Seabird Island News - Vol. 10 - 03 July 2024

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Hopping terns on Jenny Island
Terns have been hopping around the islands and testing their wings in preparation for fledging. Photo: Jenny Island

While late hatching stragglers are still being found, older tern chicks are transitioning to fledglings. Even the tiny Least Terns on Stratton Island have begun to take flight. Quite a relief after last year’s Black-crowned Night Heron predation. The research team has taken turns doing night stints and they have surely paid off. Well done!

It’s not unusual for chicks to lose weight right before fledgling, shedding “baby weight” helps these young birds take to the skies. Unfortunately, teams are seeing weight loss in some younger chicks, too. While hake and herring are still holding strong for some feeding studies, mackerel, butterfish, euphausiids, and even insects have made their way into others. There is no doubt this shift is caused by warming waters, as sea surface temperatures reached 65 degrees this past week.

International Guillemot Appreciation Day

A Stratton Island Black Guillemot looks out of its burrow
A Black Guillemot looking out from its burrow. Photo: Stratton Island

Stratton Island researchers have been anxiously checking in on guillemot burrows. Surely these eggs will become chicks soon! In other “guillie” news, this past week was the celebration of International Guillemot Appreciation Day (June 27). Seabird Institute staff were challenged to create a festive celebration. Songs were written, costumes and brownies were made, illustrations were drawn, there was even a puppet show! The team came together to share their creations and a few laughs on a zoom call at the close of the day. In case you missed it, check out the IGAD fun fact shared as part of the celebration.

Tufted Puffins

Tufted Puffin
Tufted Puffin Photo: Scott Pearson

Over on the northern California coast – where Tufted Puffins are now only occasionally sighted – the iconic seabird gained a new flock of ambassadors. Kindergarteners at Jacoby Creek Elementary in Bayside spent the last few days of the school year learning about the species while recreating photographs using a paintbrush, watercolors, and their imagination.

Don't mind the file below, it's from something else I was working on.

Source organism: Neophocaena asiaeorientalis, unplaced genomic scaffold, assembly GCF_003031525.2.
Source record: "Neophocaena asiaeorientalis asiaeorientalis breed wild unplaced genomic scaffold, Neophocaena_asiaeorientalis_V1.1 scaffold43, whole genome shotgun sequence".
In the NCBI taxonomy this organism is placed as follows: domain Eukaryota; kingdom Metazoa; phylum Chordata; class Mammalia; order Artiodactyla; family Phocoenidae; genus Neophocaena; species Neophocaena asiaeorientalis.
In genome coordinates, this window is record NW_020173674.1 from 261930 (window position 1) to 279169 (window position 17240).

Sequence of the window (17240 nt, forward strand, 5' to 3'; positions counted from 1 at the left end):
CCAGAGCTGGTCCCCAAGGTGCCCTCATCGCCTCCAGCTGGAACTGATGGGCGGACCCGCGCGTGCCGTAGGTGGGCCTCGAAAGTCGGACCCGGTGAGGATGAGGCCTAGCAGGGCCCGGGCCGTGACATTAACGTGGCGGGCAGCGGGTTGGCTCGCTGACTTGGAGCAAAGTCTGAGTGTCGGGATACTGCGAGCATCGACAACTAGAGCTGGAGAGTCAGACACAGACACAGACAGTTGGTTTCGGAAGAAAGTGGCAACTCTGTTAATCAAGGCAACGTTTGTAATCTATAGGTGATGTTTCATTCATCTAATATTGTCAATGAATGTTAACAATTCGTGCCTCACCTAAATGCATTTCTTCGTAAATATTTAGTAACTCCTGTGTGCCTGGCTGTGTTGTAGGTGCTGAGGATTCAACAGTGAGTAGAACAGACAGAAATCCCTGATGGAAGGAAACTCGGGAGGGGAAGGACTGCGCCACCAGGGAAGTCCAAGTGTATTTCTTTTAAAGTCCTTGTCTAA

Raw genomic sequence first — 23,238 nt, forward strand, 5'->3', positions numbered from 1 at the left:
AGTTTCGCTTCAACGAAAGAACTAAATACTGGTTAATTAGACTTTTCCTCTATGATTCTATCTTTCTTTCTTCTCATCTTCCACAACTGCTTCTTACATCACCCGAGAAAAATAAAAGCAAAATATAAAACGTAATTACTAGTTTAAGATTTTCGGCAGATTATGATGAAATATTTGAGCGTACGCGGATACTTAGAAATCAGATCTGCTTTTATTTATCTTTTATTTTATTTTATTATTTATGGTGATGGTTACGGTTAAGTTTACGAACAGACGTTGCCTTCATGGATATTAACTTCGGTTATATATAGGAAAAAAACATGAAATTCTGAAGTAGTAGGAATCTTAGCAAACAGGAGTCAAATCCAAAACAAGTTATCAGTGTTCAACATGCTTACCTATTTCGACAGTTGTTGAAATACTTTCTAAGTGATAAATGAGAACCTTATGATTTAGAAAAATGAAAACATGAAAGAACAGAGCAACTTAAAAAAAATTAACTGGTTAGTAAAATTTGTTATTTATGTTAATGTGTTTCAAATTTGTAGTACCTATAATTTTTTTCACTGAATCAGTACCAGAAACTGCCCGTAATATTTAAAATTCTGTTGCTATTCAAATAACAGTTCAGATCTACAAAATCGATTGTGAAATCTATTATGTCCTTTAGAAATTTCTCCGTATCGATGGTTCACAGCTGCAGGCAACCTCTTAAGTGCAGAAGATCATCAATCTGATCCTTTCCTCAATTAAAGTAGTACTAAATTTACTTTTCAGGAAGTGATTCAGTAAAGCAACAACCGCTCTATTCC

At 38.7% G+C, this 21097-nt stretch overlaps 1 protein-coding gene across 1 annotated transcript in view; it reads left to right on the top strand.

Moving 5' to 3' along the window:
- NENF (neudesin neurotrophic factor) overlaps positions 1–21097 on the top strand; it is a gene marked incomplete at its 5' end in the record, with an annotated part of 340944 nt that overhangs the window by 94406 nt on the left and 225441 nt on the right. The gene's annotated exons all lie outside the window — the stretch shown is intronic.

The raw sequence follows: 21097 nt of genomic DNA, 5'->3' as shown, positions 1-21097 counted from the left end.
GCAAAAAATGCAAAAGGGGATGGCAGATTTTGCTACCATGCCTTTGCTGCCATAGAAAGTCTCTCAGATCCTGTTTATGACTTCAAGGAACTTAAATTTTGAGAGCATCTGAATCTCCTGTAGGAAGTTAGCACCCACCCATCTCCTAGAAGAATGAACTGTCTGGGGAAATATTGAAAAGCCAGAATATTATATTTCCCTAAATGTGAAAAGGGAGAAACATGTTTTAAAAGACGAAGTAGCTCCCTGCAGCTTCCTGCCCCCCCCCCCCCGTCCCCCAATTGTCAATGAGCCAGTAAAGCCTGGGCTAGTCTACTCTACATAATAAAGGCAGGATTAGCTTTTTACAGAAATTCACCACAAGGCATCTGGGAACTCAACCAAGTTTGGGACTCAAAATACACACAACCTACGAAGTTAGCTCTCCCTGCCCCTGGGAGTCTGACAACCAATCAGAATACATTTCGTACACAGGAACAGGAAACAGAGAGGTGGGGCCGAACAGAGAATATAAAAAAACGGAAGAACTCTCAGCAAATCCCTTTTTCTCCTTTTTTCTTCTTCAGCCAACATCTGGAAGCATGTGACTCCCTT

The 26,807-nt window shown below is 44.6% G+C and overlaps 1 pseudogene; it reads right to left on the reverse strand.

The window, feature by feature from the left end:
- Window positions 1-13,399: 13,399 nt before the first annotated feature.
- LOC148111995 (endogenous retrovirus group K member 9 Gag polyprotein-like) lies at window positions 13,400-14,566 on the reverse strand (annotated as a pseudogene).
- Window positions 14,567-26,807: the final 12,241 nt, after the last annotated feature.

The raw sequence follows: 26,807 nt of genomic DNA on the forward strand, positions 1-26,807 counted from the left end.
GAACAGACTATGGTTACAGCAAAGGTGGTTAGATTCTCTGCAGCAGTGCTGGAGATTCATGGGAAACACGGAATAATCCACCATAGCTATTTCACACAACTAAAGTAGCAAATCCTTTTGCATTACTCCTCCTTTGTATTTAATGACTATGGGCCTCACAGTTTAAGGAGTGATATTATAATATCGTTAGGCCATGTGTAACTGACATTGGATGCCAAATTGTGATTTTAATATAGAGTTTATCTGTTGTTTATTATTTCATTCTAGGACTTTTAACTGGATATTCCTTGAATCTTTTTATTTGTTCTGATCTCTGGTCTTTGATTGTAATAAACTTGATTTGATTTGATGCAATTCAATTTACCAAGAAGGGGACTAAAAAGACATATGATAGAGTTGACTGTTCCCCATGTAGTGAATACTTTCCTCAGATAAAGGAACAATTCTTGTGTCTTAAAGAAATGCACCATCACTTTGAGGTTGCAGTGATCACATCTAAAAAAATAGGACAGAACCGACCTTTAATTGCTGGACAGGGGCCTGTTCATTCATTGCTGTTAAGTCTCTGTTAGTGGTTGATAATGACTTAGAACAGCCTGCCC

“The minds of kindergartners are endlessly fascinating, but I underestimated what they learned from our relatively simple conservation about Tufted Puffins. I read a few fun facts to them as they were painting, but they were concentrating so hard they didn’t seem to be listening. And then later, I would hear them talking to their parents and they kept sharing all the interesting puffin facts,” said kindergartner teacher, Pamela Ritter.

Tufted Puffin Watercolor by Brendon, Age 6.
Tufted Puffin Watercolor by Brendon, Age 6. Photo: Jacoby Creek Elementary

With permission from both the parents and photographers, we have started to share the young artists’ masterpieces on our Instagram and Facebook channels. Check them out!

And, as the new flock puffin protectors head into the summer, biologists in Oregon are also hoping to learn more about Tufted Puffins by employing the use of a drone. Katherine Luscher, Senior Coordinator for Tufted Puffins, and Alayna Lawson, an Oregon State University graduate, recently pitched a project to drone manufacturing company Teledyne FLIR to study puffins on the hard-to-access west coast nesting islands and rocks. In support of gathering more data along the Oregon coast, Teledyne FLIR is providing Audubon the use of a drone equipped with thermal imagining equipment, the ability to fly in high winds, and the power to collect images from a distance that will not disturb the seabirds. The hope is to gather more information about habitat, burrows, burrow occupancy, and ultimately population numbers. The initial test flights will take place in the coming months, with the drone being flown by a certified pilot from the Oregon Department of Fish and Wildlife. If the initial test flights are successful, we will develop a plan to survey more of the active colonies in Oregon next season.

Ama, the plucky on-cam Puffin Burrow puffling, continues to hastily gobble up the fish that Willie and Millie bring back for it, getting more outspoken in its demands. At three weeks old, Ama is about halfway through the time it will spend in the burrow. The puffling has even been seen exploring outside of the rock crevices, poking its head out and peering at the outside world.

Puffling Ama requests a fish
Where’s my fish? Photo: viewer Svalbard

A flurry of feathers, a panicked squeal, then silence in the Guillemot Burrow. This was the scene just before a fluffy tern chick wandered into the burrow, exploring the nooks and crannies of a rock crevice. The likely-inexperienced Black Guillemot pair did not defend their egg against this terrifying threat and the tern chick wandered around unbothered for several minutes.

Confused, but triumphant tern chick
A very confused but somewhat triumphant tern chick. Photo:

Follow along on to watch these audacious and exploratory seabirds!

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